Biting flies (for example, stable flies and black flies) can also cause dermatitis after biting cats. Treatment includes controlling the flies in the environment (for example, by cleaning up animal waste) and using anti-inflammatory medications prescribed by your veterinarian.
Mange is caused by microscopic mites. There are several types of mites that cause mange. One of the most common types of inflammation of the external ear canal (otitis externa) in cats is otodectic mange, caused by Otodectes cynotis mites. The mites affect the skin as well as the ears, and signs include redness, partial loss of hair, itching, and general inflammation of the skin.
Sarcoptic mange, caused by the parasitic mite Sarcoptes scabiei is rare in cats. The condition begins with small, hard round bumps on the skin. These bumps progress to scaling, crusting, and raw, irritated areas on the ear edges and other parts of the body. Itching is severe. Transmission is by direct contact with infected animals or contaminated objects.
Notoedric mange, caused by Notoedres cati, is more common than sarcoptic mange in cats. It causes intense, constant itching around the ears, head, and neck. Signs include head-shaking, redness, hair loss, and crusted, grayish-yellow scabs.
The diagnosis of mange is based on signs, history of exposure, examination, and discovery of mites on multiple skin scrapings. The mites are difficult to find, so your veterinarian may recommend treatment even if an infestation is not confirmed. Treatment options include dips and medications effective against mites (applied to the skin or given by mouth or by injection). Corticosteroids may be given to help control severe itching. Your veterinarian will be able to prescribe the best treatment for your pet. Because mites can survive off the host for a variable amount of time, all bedding, brushes, and objects in your cat’s environment should be thoroughly cleaned. Any other cats or dogs in the household should be considered infested and should also be treated.
Proliferative and necrotizing otitis externa is a rare disease in cats, and the cause is unknown. It can affect cats from 2 mo to 12 yr of age, with most cases occurring at 4 yr of age. No breed predilection has been reported, but it may be more common in males. It most commonly affects the inner surface of the ear and the area near the ear canal, but it can also extend into the ear canal. Other skin surrounding the ears, eyes, and mouth may also be affected. Affected areas may have thick crusts that may bleed or ulcerate. Secondary bacterial and yeast infections may worsen the condition. Most cats appear do not pay much attention to the affected areas, but mild itching and discomfort may follow when ulceration develops. Diagnosis is confirmed by a skin biopsy. Some cases may clear up on their own, but only after 12 to 24 mo. Treatment with topical medication may resolve the signs.
Sebaceous adenitis is a rare skin disorder of cats that involves inflammation and destruction of the sebaceous glands (glands in the skin that produce oils). The cause is unknown but it may be inherited. Signs include hair loss and scales that stick to the hair shafts on the pinna (outer ear), forehead, face, tail, and body. Itchiness, when seen, is usually associated with a secondary skin infection. The condition is diagnosed with a tissue biopsy. Treatment includes medications and medicated shampoos. Your veterinarian may make additional recommendations to increase the effectiveness of bathing routines.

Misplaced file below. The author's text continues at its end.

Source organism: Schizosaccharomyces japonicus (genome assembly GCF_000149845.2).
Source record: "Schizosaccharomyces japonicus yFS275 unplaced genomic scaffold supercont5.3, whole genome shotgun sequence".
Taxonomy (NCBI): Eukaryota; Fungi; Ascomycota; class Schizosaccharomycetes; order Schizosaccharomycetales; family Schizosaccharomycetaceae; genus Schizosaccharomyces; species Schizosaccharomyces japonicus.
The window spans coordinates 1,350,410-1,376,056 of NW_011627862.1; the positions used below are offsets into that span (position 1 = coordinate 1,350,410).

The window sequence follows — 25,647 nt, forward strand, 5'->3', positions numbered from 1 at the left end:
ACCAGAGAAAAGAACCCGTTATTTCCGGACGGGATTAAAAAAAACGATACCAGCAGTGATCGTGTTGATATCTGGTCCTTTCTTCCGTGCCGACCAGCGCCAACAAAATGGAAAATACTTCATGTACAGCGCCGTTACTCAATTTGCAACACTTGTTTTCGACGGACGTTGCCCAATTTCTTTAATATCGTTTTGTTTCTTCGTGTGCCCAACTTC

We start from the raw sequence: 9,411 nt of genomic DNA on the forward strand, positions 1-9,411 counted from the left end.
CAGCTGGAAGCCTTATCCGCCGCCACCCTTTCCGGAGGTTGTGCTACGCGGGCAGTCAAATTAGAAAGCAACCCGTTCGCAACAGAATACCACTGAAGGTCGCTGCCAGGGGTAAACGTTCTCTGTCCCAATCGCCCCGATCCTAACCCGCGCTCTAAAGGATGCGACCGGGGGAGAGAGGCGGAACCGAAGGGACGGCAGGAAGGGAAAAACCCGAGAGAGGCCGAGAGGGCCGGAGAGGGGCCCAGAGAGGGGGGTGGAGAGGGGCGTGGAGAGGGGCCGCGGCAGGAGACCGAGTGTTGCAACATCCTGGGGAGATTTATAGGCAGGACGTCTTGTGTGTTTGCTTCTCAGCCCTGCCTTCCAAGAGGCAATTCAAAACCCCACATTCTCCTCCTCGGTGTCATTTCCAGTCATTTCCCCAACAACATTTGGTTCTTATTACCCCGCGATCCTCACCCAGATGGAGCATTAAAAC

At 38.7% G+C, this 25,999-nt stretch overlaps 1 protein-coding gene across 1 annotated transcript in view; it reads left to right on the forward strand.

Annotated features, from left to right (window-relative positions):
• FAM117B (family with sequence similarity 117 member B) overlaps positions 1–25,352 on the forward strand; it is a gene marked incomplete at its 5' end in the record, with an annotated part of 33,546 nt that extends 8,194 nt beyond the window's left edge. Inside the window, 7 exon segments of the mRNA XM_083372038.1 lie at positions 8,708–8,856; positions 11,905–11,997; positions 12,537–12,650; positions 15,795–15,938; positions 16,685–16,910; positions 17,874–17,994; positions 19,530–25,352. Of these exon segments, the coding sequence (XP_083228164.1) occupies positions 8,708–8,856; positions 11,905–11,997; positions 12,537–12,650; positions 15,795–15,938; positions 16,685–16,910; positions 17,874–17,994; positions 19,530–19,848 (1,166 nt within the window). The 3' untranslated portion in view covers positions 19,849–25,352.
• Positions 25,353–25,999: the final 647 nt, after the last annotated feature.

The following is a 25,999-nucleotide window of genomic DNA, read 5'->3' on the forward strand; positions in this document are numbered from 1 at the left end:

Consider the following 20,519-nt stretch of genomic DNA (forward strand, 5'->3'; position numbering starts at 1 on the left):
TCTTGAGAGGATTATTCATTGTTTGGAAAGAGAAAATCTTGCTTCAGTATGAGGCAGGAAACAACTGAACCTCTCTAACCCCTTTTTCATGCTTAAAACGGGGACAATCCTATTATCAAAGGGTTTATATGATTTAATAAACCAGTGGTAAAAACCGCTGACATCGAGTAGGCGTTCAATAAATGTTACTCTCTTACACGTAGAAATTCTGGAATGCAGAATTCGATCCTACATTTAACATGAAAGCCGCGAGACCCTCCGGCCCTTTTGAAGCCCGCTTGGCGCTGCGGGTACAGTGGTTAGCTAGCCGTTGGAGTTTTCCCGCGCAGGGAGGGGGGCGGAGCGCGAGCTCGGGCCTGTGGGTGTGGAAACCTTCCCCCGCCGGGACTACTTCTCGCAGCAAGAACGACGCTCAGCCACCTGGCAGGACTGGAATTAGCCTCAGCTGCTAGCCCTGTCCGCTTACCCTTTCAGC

Feline solar dermatitis, also called radiation or ultraviolet dermatitis, is seen most commonly in white cats or cats with white ears that have had longterm exposure to the sun. The first signs are a reddening of the skin and scaling on the sparsely-haired tips of the ears. Crusting, discharge, and slow-healing sores may develop as the skin undergoes transformation into a form of cancer called squamous cell carcinoma. During early stages of the disease, treatment consists of limiting exposure to sunlight by keeping the cat indoors between the hours of 10 am and 4 pm and the use of sunscreens that your veterinarian will prescribe. Squamous cell carcinoma of the outer ears is treated with surgical removal followed by radiation treatment, or a topical medication.
Ticks can cause irritation at the site of attachment and may be found on the pinna or in the ear canal. The ear tick, found in the southwestern United States, South and Central Americas, southern Africa, and India, is a soft-shelled tick whose younger, immature forms infest and live on the external ear canal of cats and other animals. Signs include head shaking, head rubbing, or attempts to scratch the ear. Both the animal and the environment (including all bedding) should be treated using the compounds prescribed or recommended by your veterinarian. Secondary bacterial or yeast infections also occur commonly and need to be treated.
Vasculitis is inflammation of blood vessels and is an uncommon disorder in cats. The skin of an affected area develops purple spots, redness, sores, and scabs. Shedding of dead tissue can also occur. Vasculitis typically affects the pinnae, tail, and footpads. An inappropriate immune system response, drugs, infections, or cancer can cause the disorder; however, the cause may be unknown or difficult to identify. Treatment involves eliminating any known cause as well as medication to reduce the effects of the immune system.
Also see professional content regarding diseases of the pinna.